The Kendall rank correlation coefficient, based on the Kendall-\(\tau\) distance, is used to measure the ordinal association between two measurements. In this paper, we introduce a new coefficient also based on the Kendall-\(\tau\) distance, the Concordance coefficient, and a test to measure whether different samples come from the same distribution. This work also presents a new R package, ConcordanceTest, with the implementation of the proposed coefficient. We illustrate the use of the Concordance coefficient to measure the ordinal association between quantity and quality measures when two or more samples are considered. In this sense, the Concordance coefficient can be seen as a generalization of the Kendall rank correlation coefficient and an alternative to the non-parametric mean rank-based methods for comparing two or more samples. A comparison of the proposed Concordance coefficient and the classical Kruskal-Wallis statistic is presented through a comparison of the exact distributions of both statistics.
When we have a sample of observations of a given population it may be difficult to assume that they come from a certain distribution since we may not always have any type of information about the variable under study and when we do, it may not be enough to determine the type of distribution. In these cases, parametric inference is inappropriate. Moreover, this type of technique may be unsuitable should the observations not fulfill any of the basic assumptions on which they are based; normality and a large quantity of data.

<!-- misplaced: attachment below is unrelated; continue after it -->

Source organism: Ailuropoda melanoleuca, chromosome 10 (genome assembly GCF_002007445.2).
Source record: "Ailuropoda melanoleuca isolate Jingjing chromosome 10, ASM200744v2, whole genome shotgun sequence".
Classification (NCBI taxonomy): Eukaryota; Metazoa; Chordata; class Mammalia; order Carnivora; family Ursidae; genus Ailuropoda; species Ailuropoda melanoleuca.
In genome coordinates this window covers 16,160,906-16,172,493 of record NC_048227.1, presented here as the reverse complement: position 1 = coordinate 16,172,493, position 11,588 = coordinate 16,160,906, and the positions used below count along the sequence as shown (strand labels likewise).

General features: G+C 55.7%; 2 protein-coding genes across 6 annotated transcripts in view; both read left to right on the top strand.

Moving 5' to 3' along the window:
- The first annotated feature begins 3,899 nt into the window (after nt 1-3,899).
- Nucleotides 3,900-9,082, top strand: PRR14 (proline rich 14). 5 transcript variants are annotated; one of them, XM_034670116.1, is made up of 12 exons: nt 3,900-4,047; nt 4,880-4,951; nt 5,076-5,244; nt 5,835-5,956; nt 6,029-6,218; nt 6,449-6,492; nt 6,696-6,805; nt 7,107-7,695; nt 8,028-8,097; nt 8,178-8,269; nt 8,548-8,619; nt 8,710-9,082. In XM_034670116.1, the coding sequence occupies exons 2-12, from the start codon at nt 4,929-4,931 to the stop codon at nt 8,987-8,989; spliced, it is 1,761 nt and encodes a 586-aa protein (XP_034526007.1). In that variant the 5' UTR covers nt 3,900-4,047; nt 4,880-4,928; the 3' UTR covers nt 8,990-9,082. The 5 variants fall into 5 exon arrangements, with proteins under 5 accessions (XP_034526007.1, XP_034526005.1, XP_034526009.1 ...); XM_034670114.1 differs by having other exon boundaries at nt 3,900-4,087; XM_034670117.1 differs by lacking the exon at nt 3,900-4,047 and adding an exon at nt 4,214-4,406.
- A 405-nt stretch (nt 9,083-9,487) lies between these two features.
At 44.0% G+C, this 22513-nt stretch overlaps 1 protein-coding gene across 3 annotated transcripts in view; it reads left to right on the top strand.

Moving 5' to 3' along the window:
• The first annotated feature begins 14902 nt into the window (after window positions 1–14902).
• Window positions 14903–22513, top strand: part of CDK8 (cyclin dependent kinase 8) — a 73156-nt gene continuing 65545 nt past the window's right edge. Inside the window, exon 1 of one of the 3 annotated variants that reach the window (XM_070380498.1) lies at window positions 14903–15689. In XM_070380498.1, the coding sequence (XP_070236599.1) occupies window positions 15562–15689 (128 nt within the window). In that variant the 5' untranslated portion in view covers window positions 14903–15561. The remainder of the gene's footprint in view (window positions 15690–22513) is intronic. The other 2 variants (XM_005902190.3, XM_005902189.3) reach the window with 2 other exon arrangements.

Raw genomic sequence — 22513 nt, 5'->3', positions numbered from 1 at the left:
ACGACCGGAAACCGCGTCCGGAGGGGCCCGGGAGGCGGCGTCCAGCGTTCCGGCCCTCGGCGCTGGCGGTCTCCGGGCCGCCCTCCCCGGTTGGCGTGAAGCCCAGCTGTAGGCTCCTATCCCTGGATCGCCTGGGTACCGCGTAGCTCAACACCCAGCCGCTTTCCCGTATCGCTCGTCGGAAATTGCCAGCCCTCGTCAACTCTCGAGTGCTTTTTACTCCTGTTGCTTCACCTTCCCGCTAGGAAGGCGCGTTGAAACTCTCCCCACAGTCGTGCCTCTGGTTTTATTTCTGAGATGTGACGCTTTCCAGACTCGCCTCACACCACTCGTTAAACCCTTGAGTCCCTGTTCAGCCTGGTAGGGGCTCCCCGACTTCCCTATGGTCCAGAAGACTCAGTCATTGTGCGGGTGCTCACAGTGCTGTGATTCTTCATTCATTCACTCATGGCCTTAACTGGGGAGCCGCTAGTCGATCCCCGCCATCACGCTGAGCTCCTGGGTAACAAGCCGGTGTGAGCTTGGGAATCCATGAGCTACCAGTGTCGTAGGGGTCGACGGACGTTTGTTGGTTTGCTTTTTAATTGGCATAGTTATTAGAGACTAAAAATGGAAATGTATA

Violation of the necessary assumptions in parametric statistics necessitates the use of non-parametric statistics. Non-parametric tests do not depend on the definition of a distribution function or statistical parameters such as mean, variance, etc. The use of non-parametric tests, despite being less powerful, is also adequate when there are not enough observations available, when data are non-normal data or when ordinal data are being analyzed.
Although the first steps in non-parametric statistics began earlier, it was not until the 1930s that a systematic study in this field appeared. (Fisher 1935) introduced the permutation test or randomization test as a simple way to compute the sampling distribution for any test statistic under the null hypothesis that does not establish any effect on all possible outcomes. Over the next two decades some of the main non-parametric tests emerged, (Pitman 1937; Kendall 1938; Kendall and Smith 1939; Friedman 1940; Wilcoxon 1945; Mann and Whitney 1947; Kruskal and Wallis 1952; Kruskal 1958), among others.
The main advantages of the non-parametric tests are: the data can be nonnumerical observations while they can be classified according to some criterion, they are usually easy to calculate and do not make any hypothesis about the distribution of the population from which the samples are taken. We can also cite two drawbacks: the non-parametric tests are less precise than other statistical models and they are based on the order of the elements in the sample and this order will likely stay the same even if the numerical data change.
There are many non-parametric tests in the literature, which can basically be classified into four categories depending on whether: it is a test to compare two or more than two related samples or a test for comparing related or unrelated samples. Examples of the most used non-parametric tests in the literature for each of these four situations are the following: the Wilcoxon signed-rank test (Wilcoxon 1945) for comparing two related samples, the Mann-Whitney (Wilcoxon) test (Mann and Whitney 1947) for comparing two unrelated samples, the Friedman test (Friedman 1940) for comparing three or more related samples, and the Kruskal-Wallis test (Kruskal and Wallis 1952) for comparing three or more unrelated samples. Several methods that exploit some characteristic of the samples have appeared in the literature in recent years, such as (Terpstra and Magel 2003; Alhakim and Hooper 2008).